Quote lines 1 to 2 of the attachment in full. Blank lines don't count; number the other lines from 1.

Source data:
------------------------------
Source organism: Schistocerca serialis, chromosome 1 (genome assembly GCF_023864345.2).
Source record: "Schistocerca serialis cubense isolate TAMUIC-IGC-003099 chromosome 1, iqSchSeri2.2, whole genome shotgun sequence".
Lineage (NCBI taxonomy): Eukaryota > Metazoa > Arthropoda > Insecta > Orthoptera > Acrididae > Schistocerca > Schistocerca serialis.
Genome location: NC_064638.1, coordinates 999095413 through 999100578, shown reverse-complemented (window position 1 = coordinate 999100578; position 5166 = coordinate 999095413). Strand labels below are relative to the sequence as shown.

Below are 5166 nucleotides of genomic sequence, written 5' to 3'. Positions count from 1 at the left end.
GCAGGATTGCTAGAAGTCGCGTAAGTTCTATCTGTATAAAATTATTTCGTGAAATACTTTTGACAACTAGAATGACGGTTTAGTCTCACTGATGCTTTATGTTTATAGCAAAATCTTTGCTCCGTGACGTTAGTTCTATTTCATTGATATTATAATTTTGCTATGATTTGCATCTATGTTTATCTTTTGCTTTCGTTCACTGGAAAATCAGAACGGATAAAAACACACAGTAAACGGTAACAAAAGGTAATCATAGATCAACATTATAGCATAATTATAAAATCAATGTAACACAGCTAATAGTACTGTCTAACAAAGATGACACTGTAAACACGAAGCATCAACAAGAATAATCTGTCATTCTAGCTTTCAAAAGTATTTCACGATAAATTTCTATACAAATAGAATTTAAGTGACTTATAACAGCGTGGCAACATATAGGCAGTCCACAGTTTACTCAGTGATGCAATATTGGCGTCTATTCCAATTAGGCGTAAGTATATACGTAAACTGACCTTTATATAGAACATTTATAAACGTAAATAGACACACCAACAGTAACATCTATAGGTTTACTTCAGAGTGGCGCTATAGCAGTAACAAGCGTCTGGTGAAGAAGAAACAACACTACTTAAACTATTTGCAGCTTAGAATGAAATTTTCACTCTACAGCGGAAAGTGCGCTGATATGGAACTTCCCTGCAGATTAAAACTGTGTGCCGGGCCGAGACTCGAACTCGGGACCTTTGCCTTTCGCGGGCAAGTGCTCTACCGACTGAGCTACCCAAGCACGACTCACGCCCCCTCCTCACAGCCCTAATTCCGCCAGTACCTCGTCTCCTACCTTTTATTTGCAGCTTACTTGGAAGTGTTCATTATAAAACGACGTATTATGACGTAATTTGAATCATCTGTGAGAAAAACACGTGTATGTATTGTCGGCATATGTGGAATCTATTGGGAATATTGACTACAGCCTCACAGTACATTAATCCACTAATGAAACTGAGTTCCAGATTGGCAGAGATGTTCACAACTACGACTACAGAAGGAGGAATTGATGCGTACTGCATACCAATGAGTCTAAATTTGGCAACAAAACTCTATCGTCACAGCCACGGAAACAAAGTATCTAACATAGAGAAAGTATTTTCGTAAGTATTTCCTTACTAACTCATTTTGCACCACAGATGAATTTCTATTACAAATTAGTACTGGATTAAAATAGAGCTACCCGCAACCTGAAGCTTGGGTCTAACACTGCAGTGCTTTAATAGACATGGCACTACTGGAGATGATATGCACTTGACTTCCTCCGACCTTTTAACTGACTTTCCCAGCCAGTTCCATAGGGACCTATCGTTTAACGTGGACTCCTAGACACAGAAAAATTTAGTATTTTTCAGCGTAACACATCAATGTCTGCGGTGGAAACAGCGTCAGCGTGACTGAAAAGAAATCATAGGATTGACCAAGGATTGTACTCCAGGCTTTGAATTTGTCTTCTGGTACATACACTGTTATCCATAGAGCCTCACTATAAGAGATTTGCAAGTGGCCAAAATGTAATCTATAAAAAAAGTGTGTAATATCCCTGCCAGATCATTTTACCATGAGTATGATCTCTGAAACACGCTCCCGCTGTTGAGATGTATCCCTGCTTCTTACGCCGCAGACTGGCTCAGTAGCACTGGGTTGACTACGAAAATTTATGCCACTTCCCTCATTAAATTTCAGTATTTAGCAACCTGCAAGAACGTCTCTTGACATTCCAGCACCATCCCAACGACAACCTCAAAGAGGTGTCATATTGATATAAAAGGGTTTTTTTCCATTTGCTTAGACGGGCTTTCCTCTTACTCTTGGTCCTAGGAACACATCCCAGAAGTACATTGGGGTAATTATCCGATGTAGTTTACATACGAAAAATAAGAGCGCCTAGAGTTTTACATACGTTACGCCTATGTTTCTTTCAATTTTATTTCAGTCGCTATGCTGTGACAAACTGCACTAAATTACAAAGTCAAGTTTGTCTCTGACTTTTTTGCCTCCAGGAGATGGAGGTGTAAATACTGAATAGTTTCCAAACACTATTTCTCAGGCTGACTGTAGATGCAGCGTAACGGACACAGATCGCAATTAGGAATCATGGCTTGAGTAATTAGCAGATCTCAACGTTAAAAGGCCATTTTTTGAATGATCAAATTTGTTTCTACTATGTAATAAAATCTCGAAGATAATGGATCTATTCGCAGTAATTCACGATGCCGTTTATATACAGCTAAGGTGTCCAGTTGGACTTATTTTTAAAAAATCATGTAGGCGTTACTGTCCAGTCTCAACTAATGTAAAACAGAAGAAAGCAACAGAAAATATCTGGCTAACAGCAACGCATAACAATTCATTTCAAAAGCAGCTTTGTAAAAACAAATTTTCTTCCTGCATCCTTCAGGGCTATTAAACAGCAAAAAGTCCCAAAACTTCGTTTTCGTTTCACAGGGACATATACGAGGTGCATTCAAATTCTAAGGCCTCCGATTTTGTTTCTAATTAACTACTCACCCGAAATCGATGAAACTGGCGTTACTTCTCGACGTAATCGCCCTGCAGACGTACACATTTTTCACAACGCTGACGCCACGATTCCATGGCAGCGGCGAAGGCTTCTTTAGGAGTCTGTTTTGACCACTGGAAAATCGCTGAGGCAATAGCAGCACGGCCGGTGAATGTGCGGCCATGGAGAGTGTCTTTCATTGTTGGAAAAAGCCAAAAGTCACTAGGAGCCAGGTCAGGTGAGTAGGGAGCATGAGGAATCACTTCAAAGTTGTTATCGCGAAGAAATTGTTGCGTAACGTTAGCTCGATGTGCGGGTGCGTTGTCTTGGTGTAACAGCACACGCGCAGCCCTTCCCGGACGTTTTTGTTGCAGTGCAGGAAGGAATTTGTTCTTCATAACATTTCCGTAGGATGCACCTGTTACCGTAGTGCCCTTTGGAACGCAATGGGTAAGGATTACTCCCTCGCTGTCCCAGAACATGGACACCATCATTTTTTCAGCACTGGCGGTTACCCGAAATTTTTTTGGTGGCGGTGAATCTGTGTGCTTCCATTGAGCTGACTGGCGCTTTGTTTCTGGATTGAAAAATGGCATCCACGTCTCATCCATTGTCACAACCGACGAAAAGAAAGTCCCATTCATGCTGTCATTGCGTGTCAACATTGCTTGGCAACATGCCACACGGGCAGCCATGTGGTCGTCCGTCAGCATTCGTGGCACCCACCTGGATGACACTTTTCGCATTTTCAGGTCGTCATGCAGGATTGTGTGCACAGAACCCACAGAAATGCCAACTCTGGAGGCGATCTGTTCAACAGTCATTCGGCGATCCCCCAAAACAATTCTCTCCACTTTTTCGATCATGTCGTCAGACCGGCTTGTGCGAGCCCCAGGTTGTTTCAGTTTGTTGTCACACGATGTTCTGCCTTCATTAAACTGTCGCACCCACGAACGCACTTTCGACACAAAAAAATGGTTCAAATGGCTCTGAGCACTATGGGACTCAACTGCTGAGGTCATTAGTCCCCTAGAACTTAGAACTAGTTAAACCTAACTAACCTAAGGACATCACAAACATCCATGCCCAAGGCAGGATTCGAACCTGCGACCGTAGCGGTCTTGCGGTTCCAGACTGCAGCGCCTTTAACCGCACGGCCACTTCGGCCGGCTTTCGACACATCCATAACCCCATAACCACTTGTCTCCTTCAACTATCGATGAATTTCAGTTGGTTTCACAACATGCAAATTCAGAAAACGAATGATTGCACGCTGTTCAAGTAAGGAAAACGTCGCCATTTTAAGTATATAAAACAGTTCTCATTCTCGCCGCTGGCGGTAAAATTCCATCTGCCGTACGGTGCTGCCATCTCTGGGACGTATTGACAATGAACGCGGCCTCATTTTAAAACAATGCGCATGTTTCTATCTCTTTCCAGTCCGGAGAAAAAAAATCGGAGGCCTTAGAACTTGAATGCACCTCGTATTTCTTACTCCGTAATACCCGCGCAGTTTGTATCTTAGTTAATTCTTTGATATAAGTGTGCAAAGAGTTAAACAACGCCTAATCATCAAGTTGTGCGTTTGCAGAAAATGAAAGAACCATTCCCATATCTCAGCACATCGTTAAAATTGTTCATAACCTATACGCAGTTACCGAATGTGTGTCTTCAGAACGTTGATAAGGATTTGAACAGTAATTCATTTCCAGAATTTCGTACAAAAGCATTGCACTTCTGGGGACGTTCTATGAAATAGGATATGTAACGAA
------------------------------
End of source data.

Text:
Source organism: Schistocerca serialis, chromosome 1 (genome assembly GCF_023864345.2).
Source record: "Schistocerca serialis cubense isolate TAMUIC-IGC-003099 chromosome 1, iqSchSeri2.2, whole genome shotgun sequence".